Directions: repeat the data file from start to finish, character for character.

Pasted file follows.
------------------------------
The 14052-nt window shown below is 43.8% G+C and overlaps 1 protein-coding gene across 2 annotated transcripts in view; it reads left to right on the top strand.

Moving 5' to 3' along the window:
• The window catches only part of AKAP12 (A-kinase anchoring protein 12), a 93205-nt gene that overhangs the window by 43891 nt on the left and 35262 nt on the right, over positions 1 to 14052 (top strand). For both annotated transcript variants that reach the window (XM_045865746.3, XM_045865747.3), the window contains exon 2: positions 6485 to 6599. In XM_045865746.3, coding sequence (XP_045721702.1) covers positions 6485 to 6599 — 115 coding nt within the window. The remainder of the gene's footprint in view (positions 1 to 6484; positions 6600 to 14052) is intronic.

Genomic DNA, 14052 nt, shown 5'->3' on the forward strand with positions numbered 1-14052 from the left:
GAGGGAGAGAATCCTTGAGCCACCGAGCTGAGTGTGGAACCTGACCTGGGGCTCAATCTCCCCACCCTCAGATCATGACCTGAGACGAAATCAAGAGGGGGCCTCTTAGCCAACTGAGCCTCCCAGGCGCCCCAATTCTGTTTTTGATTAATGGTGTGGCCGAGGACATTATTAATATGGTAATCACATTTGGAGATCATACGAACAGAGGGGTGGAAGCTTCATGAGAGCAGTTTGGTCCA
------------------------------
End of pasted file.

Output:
The 14052-nt window shown below is 43.8% G+C and overlaps 1 protein-coding gene across 2 annotated transcripts in view; it reads left to right on the top strand.

Moving 5' to 3' along the window:
• The window catches only part of AKAP12 (A-kinase anchoring protein 12), a 93205-nt gene that overhangs the window by 43891 nt on the left and 35262 nt on the right, over positions 1 to 14052 (top strand). For both annotated transcript variants that reach the window (XM_045865746.3, XM_045865747.3), the window contains exon 2: positions 6485 to 6599. In XM_045865746.3, coding sequence (XP_045721702.1) covers positions 6485 to 6599 — 115 coding nt within the window. The remainder of the gene's footprint in view (positions 1 to 6484; positions 6600 to 14052) is intronic.

Genomic DNA, 14052 nt, shown 5'->3' on the forward strand with positions numbered 1-14052 from the left:
GAGGGAGAGAATCCTTGAGCCACCGAGCTGAGTGTGGAACCTGACCTGGGGCTCAATCTCCCCACCCTCAGATCATGACCTGAGACGAAATCAAGAGGGGGCCTCTTAGCCAACTGAGCCTCCCAGGCGCCCCAATTCTGTTTTTGATTAATGGTGTGGCCGAGGACATTATTAATATGGTAATCACATTTGGAGATCATACGAACAGAGGGGTGGAAGCTTCATGAGAGCAGTTTGGTCCA